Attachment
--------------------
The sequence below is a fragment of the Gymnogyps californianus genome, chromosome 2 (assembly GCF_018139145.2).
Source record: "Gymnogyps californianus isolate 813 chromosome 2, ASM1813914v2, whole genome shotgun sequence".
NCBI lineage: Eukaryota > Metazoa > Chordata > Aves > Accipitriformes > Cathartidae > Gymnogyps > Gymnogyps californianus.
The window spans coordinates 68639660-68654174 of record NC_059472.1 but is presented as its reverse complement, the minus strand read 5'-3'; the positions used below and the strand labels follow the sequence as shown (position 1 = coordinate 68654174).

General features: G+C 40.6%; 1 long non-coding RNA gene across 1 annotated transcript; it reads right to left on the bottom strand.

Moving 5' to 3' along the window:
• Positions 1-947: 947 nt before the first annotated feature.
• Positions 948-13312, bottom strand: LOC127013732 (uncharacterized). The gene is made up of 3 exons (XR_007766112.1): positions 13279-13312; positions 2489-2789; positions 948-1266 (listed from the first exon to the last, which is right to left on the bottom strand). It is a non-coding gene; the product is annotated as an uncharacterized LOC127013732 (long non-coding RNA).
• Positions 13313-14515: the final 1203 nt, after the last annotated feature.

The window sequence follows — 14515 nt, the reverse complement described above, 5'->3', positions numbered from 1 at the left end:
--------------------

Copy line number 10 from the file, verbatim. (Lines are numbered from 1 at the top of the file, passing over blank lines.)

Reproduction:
The window sequence follows — 14515 nt, the reverse complement described above, 5'->3', positions numbered from 1 at the left end: